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Irving ordered to pay £150,000 costs bankruptcy

Disgraced historian David Irving was yesterday ordered to pay £150,000 on account within six weeks towards defence costs in his failed libel action - or face bankruptcy.

The decision followed an earlier attempt by Mr Irving's lawyers to stave off his financial ruin by questioning the costs in the high-profile case by his opponents, Penguin Books.

Adrian Davies, for Mr Irving, suggested Penguin had run up a bill for £2m because it knew it was being indemnified by its parent company, Pearson.

Mr Davies said Mr Irving - described in last month's judgment as an anti-Semite and racist who deliberately distorted the historical record to suit his political views - intended to appeal against the decision and planned to hire leading counsel to fight his case.

If the historian made an initial payment of £500,000, as Penguin had asked, he would become personally bankrupt and unable to properly conduct his appeal, said Mr Davies.

At yesterday's costs hearing before Mr Justice Gray, Mr Irving, who represented himself in the 32-day trial, was advised by a barrister and solicitor. But unconfirmed reports suggested his London legal firm, Goldsmiths, no longer wished to represent him after yesterday on "ideological grounds".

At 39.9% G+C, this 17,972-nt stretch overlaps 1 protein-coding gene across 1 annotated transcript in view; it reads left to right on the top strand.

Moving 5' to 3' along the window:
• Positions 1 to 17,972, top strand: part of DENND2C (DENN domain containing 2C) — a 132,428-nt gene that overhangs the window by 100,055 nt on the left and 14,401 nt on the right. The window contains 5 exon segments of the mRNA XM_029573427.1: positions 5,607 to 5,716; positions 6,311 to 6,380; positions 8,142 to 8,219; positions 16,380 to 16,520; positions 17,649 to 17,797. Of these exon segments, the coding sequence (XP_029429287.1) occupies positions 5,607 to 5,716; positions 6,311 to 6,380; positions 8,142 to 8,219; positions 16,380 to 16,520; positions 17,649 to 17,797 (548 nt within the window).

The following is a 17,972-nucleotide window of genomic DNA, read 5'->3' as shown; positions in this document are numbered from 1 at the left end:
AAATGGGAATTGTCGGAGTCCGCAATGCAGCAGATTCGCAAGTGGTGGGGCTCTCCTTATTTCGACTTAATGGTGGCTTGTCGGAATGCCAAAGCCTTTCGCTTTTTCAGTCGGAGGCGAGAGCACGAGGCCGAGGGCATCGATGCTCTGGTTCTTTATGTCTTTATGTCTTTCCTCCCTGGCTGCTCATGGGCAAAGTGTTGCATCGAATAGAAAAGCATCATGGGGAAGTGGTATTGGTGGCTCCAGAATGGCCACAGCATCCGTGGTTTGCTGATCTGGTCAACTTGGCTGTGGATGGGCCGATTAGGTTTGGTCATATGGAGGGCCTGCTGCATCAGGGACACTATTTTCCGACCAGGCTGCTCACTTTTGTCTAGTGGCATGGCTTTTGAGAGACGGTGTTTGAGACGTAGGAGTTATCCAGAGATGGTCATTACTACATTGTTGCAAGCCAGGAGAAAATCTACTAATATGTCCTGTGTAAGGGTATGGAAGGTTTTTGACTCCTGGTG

Mr Irving launched his libel action against Penguin Books and author Deborah Lipstadt in 1996, after publication two years earlier of her book, Denying the Holocaust: The Growing Assault on Truth and Memory. He claimed the book destroyed his livelihood and generated hatred against him.

Heather Rogers, for Penguin Books, told Mr Justice Gray that £1m had already been paid out by her clients to experts. Miss Rogers said that there was no evidence before the court about the state of Mr Irving's means or of his fighting fund, which he claimed had attracted many supporters around the world.